Female Schooling, Non-Market Productivity, and Labor Market Participation in Nigeria

Economists have argued that increasing female schooling positively influences the labor supply of married women by inducing a faster rise in market productivity relative to non-market productivity. I use the Nigerian Labor Force Survey to investigate how own and husband’s schooling affect women’s labor market participation. I find that additional years of postsecondary education increases wage market participation probability by as much as 15.2%. A marginal increase in primary schooling has no effect on probability of wage employment, but could enhance participation rates in self-employment by about 5.40%. These effects are likely to be stronger when a woman is married to a more educated spouse. The results suggest that primary education is more productive in non-wage work relative to wage work, while postsecondary education is more productive in wage work. Finally, I find evidence suggesting that non-market work may not be a normal good for married women in Nigeria.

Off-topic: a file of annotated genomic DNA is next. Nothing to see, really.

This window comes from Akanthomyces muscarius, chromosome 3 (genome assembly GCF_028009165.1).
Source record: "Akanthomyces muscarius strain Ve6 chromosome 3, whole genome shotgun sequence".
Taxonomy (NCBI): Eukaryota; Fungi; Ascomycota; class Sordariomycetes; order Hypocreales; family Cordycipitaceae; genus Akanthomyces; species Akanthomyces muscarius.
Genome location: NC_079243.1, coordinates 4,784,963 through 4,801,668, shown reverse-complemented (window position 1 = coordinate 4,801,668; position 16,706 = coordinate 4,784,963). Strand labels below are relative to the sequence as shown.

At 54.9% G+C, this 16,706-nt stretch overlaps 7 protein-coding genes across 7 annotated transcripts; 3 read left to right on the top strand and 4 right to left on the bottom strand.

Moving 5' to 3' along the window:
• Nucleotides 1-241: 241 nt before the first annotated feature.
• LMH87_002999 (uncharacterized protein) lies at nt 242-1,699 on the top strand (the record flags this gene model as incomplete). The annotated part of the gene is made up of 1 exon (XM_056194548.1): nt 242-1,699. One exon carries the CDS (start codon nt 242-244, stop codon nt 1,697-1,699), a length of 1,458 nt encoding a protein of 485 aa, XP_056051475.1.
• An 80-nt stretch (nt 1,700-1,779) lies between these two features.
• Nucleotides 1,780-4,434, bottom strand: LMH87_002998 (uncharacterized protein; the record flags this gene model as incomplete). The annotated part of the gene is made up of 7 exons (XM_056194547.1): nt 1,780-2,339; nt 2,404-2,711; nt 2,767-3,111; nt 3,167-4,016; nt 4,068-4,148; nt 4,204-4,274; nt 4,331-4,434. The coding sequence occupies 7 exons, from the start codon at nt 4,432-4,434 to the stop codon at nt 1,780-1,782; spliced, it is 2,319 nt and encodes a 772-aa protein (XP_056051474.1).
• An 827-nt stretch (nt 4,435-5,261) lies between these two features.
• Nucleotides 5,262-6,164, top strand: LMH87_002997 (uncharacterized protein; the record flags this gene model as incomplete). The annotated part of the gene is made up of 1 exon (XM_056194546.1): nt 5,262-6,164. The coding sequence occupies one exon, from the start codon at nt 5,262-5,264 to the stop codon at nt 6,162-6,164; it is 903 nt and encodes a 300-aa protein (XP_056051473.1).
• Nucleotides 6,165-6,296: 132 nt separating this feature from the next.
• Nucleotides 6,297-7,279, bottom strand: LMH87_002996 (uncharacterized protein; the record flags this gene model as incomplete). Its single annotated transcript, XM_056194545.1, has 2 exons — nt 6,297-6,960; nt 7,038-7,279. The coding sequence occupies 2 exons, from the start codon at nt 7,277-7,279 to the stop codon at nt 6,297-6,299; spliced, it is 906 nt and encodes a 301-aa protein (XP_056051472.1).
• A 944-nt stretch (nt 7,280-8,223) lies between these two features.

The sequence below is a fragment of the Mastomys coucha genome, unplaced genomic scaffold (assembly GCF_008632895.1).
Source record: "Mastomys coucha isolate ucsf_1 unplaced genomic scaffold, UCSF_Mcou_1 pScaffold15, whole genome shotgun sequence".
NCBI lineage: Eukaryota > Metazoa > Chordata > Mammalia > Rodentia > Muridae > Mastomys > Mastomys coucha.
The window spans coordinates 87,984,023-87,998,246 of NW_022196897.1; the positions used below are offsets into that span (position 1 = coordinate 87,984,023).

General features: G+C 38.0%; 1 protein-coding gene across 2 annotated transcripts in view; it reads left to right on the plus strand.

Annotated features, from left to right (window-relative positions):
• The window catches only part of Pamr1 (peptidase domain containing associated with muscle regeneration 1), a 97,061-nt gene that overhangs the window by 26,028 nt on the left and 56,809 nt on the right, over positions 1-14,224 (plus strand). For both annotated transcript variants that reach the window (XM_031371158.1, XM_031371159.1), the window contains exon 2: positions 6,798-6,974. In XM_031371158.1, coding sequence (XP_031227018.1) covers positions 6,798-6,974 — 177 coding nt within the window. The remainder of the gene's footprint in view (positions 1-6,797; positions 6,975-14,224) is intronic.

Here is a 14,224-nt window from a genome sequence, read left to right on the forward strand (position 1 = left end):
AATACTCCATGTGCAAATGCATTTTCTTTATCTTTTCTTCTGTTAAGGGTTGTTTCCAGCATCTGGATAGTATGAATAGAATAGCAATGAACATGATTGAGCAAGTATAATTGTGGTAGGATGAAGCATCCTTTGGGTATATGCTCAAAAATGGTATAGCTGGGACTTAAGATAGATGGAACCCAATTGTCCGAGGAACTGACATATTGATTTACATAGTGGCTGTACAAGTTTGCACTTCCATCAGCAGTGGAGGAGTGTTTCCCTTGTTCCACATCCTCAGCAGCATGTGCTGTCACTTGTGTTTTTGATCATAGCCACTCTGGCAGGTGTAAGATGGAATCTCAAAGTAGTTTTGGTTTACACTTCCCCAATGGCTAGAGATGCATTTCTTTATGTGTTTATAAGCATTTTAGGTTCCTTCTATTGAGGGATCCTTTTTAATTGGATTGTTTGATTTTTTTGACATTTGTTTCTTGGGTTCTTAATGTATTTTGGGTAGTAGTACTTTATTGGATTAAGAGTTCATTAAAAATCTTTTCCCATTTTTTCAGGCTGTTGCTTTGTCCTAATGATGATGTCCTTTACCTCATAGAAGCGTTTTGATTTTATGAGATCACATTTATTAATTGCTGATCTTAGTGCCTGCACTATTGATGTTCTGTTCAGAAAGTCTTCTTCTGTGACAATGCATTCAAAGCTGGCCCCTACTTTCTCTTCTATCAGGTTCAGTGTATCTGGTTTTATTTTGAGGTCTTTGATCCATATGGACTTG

Issue Date:
2004
Publication Type:
Working or Discussion Paper
PURL Identifier:
http://purl.umn.edu/28451
Total Pages:
71
JEL Codes:
I21; J22; J24; O15
Series Statement:
Center Discussion Paper No. 879




 Record created 2017-04-01, last modified 2017-08-24

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